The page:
David Dodd over at Print CEO turned Doc on to an interesting survey (which is free upon a quick registration process) that draws some surprising (at least to Doc) conclusions about the effectiveness of various marketing vehicles. The survey is from a content strategy firm named Ecollo Media, and is well-done and comprehensive, even if slightly pro white paper (one of the services Ecollo provides).
The 2010 survey was conducted in June and included responses from both senior business executives and technology managers and specialists. The Eccolo Media survey was limited to technology buyers, but the findings provide valuable insights regarding the attitudes and practices of other types of B2B buyers who purchase complex products and services. Here are some of the key findings from the 2010 survey.
- White papers have the greatest influence on purchasing decisions. Thirty-nine percent of survey respondents ranked white papers as the most influential type of marketing collateral for evaluating purchase decisions. Brochures (28%) and case studies (18%) followed white papers in terms of influence.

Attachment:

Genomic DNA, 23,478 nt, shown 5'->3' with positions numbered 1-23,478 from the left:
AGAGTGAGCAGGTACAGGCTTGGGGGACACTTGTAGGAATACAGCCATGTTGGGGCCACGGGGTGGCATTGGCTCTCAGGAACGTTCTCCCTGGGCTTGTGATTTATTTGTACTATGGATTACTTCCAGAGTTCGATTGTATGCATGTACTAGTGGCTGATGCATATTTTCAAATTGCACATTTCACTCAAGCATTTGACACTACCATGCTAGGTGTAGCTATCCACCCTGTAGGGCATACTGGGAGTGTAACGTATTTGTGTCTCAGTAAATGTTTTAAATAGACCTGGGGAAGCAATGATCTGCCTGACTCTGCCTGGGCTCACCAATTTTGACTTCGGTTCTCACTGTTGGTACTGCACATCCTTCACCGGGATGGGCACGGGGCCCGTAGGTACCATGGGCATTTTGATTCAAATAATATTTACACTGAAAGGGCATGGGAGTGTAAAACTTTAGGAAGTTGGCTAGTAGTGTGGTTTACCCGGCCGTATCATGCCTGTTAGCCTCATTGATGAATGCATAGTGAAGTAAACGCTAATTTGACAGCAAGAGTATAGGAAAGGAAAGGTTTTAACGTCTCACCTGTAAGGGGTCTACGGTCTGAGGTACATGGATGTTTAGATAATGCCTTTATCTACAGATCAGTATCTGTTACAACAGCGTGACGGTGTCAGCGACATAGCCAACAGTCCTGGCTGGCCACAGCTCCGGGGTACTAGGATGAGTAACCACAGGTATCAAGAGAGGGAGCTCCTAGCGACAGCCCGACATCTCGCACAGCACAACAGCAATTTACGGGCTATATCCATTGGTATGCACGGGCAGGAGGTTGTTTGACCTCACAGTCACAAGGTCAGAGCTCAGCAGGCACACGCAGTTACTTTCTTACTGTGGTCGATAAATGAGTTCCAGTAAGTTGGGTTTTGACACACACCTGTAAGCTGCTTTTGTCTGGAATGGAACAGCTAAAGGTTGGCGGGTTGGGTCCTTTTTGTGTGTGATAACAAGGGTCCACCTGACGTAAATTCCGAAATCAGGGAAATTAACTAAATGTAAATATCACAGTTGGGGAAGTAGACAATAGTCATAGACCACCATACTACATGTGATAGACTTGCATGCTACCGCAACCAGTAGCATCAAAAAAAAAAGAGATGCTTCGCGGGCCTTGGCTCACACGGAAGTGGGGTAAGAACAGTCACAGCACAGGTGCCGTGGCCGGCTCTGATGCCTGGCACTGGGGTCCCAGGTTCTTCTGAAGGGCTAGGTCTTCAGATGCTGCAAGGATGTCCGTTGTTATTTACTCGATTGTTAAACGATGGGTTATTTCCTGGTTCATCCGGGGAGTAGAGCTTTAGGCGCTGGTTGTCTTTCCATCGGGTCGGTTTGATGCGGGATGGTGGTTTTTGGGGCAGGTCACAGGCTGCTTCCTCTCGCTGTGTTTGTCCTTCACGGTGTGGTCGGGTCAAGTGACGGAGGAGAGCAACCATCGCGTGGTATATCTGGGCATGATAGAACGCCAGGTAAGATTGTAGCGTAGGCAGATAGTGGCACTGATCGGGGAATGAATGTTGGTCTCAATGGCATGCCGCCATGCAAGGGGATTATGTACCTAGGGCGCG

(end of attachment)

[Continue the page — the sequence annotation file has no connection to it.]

- Brochures, white papers, and case studies are the most frequently used types of marketing collateral. Eighty-three percent of respondents said they had used brochures within the previous six months to evaluate a prospective purchase, while 76% identified white papers, and 67% identified case studies.
- The most important distribution channel for marketing collateral materials is the company Website. Seventy-one percent of respondents said they find white papers at supplier Websites, 65% obtain brochures from company Websites, and 56% acquire case studies through that channel. The second most important distribution channel for white papers is outbound direct response campaigns, with 59% of respondents indicating they had obtained white papers via such campaigns.
- Potential buyers use marketing collateral early in the buying process. The majority of respondents said they review marketing collateral for the first time during the "pre-sale" stage of the buying process when they are beginning to consider solutions and before they initiate discussions with potential suppliers. Sixty percent of respondents said they first review brochures during the pre-sale stage, 53% first read white papers during that stage, and 49% first read case studies during that stage.
Some pretty interesting stuff. The full report is well worth the time to download and survey – there are lots of clean graphics to convey the information and good summaries.